Deep sedation for cardiac magnetic resonance imaging: a comparison with cardiac anesthesia.
ABSTRACT To test the hypothesis that safety, efficacy, and image quality in pediatric patients who undergo deep sedation for cardiac magnetic resonance imaging (CMR) for congenital heart disease (CHD) is similar to general anesthesia (GA).
Retrospective review of all CMR records from 1997-2006. Six hundred sixty patients underwent deep sedation (DS) and 161 underwent GA. Statistics included analysis of variance, chi(2) analysis, and the coefficient of variation.
Diagnoses included a broad spectrum of CHD. No serious adverse events (AE) including mortalities and hospitalizations occurred because of DS. There were 18 (2.8%) self-limited events in the DS group with a success rate of 97.9%. The AE rate for patients undergoing GA was 3.9% (n = 6), including 2 overnight hospital stays with a success rate of 100%. AE and success rates did not differ between the 2 groups. Observers blinded to the patient's group found no difference in image quality. Even in young infants, excellent image quality was obtained.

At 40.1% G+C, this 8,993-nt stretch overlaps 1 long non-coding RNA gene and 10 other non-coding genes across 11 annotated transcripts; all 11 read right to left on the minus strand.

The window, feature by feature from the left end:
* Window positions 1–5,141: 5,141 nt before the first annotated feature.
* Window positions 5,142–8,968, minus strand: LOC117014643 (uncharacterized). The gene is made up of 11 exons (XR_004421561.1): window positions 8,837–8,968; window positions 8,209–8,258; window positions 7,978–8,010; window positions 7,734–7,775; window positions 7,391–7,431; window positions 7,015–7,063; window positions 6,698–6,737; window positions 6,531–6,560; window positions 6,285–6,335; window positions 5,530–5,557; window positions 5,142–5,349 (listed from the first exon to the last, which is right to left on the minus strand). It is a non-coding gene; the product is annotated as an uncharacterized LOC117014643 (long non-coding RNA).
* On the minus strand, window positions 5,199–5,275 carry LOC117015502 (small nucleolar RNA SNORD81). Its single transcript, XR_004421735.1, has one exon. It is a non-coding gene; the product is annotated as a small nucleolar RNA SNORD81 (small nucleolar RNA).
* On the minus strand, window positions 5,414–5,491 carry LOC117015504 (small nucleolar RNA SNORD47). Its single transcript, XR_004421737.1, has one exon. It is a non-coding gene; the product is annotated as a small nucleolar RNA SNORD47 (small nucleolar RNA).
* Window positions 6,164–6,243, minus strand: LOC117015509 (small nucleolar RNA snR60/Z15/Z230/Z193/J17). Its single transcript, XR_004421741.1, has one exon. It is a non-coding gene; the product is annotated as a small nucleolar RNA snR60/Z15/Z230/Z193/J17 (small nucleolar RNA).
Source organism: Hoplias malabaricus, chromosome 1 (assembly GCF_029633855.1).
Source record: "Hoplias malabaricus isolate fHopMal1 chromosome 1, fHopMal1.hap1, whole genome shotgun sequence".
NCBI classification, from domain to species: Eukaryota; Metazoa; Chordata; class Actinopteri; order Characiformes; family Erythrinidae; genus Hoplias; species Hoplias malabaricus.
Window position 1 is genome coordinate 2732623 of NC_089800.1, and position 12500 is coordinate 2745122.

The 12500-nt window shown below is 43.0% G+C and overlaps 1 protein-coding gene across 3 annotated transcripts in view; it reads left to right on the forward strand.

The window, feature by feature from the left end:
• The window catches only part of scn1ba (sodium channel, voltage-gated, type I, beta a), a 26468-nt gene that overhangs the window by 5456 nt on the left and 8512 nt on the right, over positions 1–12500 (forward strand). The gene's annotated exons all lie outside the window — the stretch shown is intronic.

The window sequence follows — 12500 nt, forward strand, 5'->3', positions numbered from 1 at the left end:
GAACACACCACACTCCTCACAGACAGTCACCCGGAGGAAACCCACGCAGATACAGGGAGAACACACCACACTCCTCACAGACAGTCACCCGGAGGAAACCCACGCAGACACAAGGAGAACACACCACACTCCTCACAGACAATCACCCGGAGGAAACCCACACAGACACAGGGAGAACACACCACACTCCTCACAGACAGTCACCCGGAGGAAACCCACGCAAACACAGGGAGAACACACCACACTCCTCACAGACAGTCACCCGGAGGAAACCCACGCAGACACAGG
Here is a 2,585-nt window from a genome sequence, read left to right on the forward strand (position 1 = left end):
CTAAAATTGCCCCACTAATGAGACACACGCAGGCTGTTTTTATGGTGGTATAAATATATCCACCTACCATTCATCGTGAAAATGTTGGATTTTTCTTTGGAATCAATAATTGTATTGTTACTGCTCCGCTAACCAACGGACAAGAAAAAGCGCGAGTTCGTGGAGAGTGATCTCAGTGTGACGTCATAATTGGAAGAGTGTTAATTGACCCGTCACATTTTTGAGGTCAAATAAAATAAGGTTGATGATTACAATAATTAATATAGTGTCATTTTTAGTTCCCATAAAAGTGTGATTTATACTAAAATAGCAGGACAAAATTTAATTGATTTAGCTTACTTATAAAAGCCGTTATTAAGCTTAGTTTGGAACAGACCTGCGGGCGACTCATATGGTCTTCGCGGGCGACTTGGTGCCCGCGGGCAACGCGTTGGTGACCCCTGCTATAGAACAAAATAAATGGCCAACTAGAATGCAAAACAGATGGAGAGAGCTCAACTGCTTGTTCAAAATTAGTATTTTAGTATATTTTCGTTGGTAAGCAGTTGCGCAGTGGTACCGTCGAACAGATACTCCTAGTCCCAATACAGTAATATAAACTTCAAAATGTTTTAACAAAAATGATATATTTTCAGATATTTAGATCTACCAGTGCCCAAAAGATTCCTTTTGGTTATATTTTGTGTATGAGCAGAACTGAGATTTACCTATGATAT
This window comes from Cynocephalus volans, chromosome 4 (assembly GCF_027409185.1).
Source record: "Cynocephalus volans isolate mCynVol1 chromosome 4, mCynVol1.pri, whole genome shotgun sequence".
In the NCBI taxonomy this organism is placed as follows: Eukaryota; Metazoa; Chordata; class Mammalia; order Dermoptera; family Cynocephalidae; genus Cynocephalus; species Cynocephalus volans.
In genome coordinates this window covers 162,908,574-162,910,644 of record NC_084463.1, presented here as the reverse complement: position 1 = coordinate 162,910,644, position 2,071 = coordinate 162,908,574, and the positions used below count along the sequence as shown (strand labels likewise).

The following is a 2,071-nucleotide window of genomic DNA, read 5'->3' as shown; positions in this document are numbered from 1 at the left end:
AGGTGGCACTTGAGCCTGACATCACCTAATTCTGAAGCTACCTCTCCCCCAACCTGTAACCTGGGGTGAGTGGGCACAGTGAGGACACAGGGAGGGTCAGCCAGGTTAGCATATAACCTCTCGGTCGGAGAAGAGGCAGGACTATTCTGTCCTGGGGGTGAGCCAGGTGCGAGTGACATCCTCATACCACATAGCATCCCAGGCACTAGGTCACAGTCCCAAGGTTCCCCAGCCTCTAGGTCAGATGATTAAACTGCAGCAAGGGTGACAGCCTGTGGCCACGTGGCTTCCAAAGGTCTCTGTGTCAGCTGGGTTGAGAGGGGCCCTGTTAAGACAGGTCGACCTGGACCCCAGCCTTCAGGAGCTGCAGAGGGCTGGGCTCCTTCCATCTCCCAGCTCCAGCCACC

Sedation of appropriately screened pediatric patients with CHD undergoing CMR is safe and well tolerated and yields high-quality images similar to GA. GA should be considered for patients with CHD with hemodynamic or airway compromise, in whom sedation has failed, or who have special circumstances.